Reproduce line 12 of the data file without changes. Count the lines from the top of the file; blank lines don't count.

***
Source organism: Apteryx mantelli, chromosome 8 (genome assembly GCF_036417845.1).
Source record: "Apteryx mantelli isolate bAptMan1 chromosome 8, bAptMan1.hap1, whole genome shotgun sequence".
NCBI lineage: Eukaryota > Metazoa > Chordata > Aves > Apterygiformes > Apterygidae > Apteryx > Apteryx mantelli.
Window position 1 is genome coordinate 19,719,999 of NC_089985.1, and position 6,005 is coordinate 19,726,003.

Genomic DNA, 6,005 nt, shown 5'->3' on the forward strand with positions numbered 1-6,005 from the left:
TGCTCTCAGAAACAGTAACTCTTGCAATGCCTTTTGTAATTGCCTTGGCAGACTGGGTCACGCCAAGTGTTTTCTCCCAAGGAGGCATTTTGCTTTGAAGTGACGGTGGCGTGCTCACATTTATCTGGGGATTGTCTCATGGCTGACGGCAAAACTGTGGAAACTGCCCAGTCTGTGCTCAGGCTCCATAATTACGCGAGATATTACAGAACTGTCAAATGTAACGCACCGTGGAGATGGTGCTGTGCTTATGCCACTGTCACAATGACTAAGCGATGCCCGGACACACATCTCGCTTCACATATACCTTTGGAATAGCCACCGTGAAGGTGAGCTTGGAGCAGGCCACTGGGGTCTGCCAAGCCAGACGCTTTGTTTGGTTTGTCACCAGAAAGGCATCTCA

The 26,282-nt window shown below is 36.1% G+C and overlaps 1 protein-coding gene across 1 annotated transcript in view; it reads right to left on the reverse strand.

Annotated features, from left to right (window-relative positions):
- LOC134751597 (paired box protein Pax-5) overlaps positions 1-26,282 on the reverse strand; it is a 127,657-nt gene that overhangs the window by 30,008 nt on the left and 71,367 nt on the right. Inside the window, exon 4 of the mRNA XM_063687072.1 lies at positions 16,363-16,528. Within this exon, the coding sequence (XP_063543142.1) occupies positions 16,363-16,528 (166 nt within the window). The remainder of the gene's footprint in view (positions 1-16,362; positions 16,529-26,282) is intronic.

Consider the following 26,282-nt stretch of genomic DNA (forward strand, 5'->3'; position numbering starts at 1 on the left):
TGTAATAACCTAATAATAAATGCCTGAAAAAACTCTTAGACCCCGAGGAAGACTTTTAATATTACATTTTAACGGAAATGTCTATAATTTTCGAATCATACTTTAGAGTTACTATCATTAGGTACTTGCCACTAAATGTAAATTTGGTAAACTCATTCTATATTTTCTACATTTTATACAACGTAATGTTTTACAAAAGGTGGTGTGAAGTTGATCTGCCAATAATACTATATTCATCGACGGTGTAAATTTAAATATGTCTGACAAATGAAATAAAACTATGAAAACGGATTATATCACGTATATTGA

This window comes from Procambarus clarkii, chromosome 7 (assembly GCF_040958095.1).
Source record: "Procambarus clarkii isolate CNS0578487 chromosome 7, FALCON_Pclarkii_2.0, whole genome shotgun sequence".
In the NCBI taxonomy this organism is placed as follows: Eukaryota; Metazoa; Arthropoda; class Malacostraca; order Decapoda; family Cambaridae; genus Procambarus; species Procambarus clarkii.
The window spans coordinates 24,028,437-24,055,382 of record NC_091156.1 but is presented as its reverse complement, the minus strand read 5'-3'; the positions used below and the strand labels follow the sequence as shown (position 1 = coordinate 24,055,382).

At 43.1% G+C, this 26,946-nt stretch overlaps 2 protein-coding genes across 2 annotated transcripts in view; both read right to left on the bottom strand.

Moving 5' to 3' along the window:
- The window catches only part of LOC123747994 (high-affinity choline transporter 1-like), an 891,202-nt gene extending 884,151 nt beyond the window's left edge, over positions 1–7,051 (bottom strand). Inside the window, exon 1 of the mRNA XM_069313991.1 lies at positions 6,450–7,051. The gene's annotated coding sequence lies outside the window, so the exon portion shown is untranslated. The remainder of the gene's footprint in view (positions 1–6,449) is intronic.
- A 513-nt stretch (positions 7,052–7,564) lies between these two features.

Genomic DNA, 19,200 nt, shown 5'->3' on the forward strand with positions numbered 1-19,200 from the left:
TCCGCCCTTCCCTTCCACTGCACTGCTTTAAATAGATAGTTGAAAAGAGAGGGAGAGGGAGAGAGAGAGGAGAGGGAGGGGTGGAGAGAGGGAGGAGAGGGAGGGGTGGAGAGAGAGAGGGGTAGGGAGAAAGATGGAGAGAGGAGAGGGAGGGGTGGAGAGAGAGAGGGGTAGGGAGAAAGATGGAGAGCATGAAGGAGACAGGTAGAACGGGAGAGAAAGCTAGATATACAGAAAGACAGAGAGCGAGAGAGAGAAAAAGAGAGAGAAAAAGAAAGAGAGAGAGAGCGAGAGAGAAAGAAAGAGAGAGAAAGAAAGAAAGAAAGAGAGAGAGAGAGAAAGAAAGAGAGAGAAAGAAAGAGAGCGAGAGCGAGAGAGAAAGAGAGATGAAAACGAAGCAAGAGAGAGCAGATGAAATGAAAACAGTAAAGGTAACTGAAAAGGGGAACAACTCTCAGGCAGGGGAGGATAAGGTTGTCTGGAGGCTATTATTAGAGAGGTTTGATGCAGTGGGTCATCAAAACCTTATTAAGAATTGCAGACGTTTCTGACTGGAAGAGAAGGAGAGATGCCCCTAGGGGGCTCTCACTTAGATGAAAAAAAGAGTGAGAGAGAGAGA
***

This window comes from Procambarus clarkii, chromosome 7 (assembly GCF_040958095.1).